The Groovy Console

The Groovy console is pretty straightforward. To make sure things are working after the install, we’ll write a simple program below that outputs the text “Is this thing on?”.


Enter the text println “Is this thing on?” in the white script section. Press the Execute Script button. If the text “Is this thing on?” was printed in the yellow output section, you’re ready to start building your Outline Compare Utility.


Developing the Outline Compare Utility

The basic steps for building an Outline Compare Utility are as follows:

  1. Import the appropriate Essbase API files
  2. Read variables from a config file
  3. Define output file
  4. Connect to Cube #1 and Cube #2
  5. Open the Essbase Outlines
  6. Loop through all members in both cubes
    1. For Members in Cube #1 . . . Make sure they exist in Cube #2
      1. For Members in Both Cubes . . . Make sure properties are the same
      2. For Members in Both Cubes . . . Make sure member order is the same
    2. For Members in Cube #2 . . . Make sure they exist in Cube #1
  7. Close and disconnect

Importing the Essbase API Files

To take advantage of the Essbase Java API when using Groovy, we need to help Groovy find the appropriate jar files. These files will not exist on your computer unless you have installed the Essbase client software.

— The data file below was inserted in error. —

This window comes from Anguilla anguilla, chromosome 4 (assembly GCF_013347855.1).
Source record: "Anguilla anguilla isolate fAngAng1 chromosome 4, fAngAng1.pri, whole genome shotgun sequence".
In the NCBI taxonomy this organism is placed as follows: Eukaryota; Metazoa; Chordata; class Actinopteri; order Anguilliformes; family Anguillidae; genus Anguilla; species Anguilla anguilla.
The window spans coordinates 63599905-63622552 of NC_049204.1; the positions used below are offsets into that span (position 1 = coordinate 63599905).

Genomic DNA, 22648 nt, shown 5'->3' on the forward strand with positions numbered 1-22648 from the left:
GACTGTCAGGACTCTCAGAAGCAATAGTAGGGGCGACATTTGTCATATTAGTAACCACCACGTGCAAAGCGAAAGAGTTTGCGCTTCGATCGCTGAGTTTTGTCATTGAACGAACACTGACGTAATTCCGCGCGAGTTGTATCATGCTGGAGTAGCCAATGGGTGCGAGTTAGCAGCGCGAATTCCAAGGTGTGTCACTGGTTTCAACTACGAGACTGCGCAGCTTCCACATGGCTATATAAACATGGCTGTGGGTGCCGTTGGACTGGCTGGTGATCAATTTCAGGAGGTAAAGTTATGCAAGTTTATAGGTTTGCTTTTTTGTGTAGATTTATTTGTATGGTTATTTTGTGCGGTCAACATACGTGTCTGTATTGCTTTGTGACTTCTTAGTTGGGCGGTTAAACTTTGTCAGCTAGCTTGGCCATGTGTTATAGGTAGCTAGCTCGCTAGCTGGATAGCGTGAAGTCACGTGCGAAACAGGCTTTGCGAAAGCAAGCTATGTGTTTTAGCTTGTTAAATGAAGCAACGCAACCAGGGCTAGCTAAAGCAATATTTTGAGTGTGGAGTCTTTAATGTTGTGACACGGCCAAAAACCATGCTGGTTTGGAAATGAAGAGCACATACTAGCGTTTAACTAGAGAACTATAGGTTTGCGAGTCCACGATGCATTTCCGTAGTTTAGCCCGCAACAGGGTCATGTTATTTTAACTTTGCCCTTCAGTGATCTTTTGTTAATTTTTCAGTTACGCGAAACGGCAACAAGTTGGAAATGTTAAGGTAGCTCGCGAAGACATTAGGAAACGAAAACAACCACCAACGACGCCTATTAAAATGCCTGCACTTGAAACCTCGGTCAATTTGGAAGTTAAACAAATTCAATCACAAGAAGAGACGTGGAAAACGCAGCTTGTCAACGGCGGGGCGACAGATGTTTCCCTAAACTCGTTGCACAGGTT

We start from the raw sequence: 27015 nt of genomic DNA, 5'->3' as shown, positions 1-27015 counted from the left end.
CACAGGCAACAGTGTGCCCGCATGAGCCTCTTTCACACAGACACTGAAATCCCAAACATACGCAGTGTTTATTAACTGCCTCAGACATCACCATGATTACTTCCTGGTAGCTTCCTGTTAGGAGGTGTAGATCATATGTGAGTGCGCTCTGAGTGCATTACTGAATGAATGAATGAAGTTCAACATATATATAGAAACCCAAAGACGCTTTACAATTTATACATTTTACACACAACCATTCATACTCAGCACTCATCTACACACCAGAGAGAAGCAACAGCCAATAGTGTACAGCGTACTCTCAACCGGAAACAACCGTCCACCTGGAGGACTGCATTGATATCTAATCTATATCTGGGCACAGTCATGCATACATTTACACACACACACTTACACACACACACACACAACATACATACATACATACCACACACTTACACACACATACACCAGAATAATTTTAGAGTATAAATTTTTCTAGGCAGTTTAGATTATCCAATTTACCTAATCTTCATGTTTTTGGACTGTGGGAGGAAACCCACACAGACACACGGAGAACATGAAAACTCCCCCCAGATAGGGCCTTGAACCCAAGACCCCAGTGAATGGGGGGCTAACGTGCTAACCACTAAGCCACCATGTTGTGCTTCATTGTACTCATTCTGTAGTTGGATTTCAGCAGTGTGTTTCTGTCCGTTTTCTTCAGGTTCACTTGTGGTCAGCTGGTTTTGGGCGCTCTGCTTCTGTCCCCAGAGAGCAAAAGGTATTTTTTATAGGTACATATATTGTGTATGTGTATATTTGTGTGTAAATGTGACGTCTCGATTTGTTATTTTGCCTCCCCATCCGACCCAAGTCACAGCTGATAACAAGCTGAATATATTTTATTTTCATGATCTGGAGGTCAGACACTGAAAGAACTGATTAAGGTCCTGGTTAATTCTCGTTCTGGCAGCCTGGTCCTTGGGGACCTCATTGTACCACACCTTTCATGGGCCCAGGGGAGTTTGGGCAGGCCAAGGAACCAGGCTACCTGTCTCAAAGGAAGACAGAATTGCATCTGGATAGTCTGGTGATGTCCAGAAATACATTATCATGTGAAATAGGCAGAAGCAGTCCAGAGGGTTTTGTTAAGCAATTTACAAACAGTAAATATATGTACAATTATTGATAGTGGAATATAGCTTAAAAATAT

The location of the Essbase Java API jar files will vary depending on your installation options. On my laptop, they were located in C:\Oracle\Middleware\EPMSystem11R1\common\EssbaseJavaAPI\\lib.

Copy the files below into the C:\Program Files (x86)\Groovy\Groovy-2.4.5\lib directory.

  • ess_es_server.jar
  • ess_japi.jar
  • ess_maxl

Please note – there are multiple ways to handle external jar files with Groovy. This is one of several methods.

Now we can import the jar files into our Groovy script with the code below:


Create a directory for your program, and save the file as OtlCompare.groovy.  (Place your properties file in the same directory.)

The Config File